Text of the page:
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We conduct more than 130 surveys each year, including the State Government Finances. This section provides detailed information about the purpose of the survey, type of respondents, sponsoring agency and legal authorities, periodicity, release of results, historical background, and more.


U.S. Census Bureau as authorized by Title 13, United States Code, Section 182. All responses are voluntary.


This recurring survey primarily deals with the finances of the state governments and is also a supplement of the Annual Survey of State and Local Government Finances. The survey covers the fifty state governments as well as all dependent state-level governmental entities.


The Annual Survey of State Government Finances provides a comprehensive summary of the annual survey findings for state governments, as well as data for individual states. The tables contain detail of revenue by source, expenditure by object and function, indebtedness by term, and assets by purpose.

Reporting of government finances by the Census Bureau involves presentation of data in terms of uniform categories. Financial items of the same kind are merged. For example, expenditure amounts for a similar purpose are combined, regardless of the number of government funds involved.

The financial data are limited to coverage of state governments and provide no measure of local government finances as such.

Use caution in attempting to draw conclusions from direct comparisons of financial amounts for individual state governments. Some states directly administer activities that elsewhere are undertaken by local governments, with or without state fiscal aid. The share of government sector financial totals contributed by a state government, therefore, differs materially from one state to another.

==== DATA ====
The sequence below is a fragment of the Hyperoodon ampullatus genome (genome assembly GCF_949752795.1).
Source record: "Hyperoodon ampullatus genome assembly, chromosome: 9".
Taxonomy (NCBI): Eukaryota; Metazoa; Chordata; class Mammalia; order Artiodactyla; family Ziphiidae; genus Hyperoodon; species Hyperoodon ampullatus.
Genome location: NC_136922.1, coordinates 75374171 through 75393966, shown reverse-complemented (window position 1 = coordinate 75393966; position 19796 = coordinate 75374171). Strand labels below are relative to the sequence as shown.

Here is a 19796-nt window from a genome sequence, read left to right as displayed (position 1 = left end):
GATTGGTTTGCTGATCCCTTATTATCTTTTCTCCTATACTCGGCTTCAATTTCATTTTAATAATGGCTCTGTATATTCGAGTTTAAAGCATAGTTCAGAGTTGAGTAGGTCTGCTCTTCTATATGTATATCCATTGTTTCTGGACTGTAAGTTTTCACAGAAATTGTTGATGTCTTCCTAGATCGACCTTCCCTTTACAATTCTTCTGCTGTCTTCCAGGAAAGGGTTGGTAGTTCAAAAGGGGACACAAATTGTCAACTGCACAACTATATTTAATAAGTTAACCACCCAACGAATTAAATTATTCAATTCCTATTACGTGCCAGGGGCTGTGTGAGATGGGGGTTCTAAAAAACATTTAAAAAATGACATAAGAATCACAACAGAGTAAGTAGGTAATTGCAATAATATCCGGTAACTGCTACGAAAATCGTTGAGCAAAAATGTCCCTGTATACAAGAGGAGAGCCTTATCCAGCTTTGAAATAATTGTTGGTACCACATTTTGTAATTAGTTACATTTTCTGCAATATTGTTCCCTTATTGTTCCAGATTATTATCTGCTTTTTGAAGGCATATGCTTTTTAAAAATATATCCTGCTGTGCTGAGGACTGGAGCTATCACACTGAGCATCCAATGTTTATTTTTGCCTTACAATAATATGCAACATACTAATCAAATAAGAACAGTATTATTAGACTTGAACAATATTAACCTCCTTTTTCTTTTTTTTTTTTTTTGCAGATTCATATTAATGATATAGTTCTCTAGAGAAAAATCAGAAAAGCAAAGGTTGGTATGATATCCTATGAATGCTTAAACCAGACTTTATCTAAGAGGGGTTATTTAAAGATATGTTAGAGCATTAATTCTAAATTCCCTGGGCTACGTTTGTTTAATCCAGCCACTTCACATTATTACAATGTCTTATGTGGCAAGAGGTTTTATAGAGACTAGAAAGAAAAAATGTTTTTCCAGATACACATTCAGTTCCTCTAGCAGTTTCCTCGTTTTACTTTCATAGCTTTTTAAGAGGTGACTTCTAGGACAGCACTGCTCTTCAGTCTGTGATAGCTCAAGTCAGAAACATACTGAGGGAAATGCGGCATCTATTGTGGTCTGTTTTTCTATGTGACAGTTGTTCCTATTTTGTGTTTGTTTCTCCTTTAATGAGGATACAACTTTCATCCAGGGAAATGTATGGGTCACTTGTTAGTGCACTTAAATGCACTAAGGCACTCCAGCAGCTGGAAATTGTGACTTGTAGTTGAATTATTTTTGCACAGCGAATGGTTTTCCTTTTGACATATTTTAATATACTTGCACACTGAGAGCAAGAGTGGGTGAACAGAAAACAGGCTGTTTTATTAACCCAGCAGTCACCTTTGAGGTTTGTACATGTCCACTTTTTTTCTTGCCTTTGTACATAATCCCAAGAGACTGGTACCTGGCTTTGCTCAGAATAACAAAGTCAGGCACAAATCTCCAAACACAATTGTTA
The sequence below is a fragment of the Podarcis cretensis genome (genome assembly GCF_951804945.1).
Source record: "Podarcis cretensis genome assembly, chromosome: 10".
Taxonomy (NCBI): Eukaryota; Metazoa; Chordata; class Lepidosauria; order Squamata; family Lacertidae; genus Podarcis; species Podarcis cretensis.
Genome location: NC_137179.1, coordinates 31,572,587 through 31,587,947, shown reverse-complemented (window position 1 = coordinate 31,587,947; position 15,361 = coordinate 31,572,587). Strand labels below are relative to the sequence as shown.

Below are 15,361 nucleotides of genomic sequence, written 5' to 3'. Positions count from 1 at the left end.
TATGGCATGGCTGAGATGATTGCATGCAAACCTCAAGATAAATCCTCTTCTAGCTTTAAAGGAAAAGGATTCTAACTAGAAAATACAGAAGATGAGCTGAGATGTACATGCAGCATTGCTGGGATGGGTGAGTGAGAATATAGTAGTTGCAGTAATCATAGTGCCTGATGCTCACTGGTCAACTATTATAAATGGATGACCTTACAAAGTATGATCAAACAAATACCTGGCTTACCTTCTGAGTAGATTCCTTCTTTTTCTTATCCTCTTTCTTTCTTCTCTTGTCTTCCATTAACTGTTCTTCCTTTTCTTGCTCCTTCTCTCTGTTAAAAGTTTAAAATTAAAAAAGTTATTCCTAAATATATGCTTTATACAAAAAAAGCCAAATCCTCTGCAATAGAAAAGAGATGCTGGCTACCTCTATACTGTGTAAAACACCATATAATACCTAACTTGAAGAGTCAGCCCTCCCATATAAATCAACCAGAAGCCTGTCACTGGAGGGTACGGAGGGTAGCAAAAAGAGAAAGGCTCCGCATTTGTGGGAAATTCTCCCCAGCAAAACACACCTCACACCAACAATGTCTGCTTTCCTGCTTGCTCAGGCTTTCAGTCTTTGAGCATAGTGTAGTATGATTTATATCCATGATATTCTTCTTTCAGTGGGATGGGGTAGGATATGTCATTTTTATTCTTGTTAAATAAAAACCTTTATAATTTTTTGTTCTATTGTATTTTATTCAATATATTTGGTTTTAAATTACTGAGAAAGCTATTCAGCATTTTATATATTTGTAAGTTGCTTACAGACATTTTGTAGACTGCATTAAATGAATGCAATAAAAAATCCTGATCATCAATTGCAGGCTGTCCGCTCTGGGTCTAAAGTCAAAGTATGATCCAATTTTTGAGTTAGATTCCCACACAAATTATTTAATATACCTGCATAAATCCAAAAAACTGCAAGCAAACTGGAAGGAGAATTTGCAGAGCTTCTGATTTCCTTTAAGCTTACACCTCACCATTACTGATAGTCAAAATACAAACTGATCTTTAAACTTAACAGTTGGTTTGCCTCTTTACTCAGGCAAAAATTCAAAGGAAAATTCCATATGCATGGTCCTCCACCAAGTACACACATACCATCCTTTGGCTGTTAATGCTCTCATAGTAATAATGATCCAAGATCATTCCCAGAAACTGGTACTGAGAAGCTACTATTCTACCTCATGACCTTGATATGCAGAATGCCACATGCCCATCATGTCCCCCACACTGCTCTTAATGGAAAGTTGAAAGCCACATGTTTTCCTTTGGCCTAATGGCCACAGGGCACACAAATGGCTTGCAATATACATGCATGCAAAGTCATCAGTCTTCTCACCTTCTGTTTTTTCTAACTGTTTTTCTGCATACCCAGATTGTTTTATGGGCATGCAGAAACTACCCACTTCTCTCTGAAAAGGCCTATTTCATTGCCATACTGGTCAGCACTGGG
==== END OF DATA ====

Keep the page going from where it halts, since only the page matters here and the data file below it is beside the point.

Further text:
Financial amounts presented are statistical in nature and do not represent an accounting statement. Consequently, the Census Bureau statistics on government finance cannot be used as financial statements, or to measure a government’s fiscal condition. For instance, the difference between a government's total revenue and total expenditure cannot be construed to be a 'surplus' or 'deficit'.

The statistics reflect state government fiscal years that end on June 30, except for four states with other ending dates: Alabama and Michigan (September 30), New York (March 31), and Texas (August 31).

For further information on what is measured and how data are classified please consult the Government Finance and Employment Classification Manual.


Data have been collected annually since 1951.


The Annual Survey of State Government Finances produces a summary table for the U.S. and each individual state government, available in American FactFinder. It also produces a lottery table listing the income and apportionment of state-administered lottery funds, also available in American FactFinder. A downloadable flat data file providing detailed financial data for each of the 50 state governments is also available.

How the Data are used

The U.S. Congress, federal agencies, state and local governments, educational and research organizations, and the general public employ these results. Some major uses include the following:

  • Development of the government component of the gross domestic product estimates
  • Development of the national income accounts
  • Policy research

Additional information on our methodology - the population of interest, data collection, data processing, and data quality, are available at Methodology.

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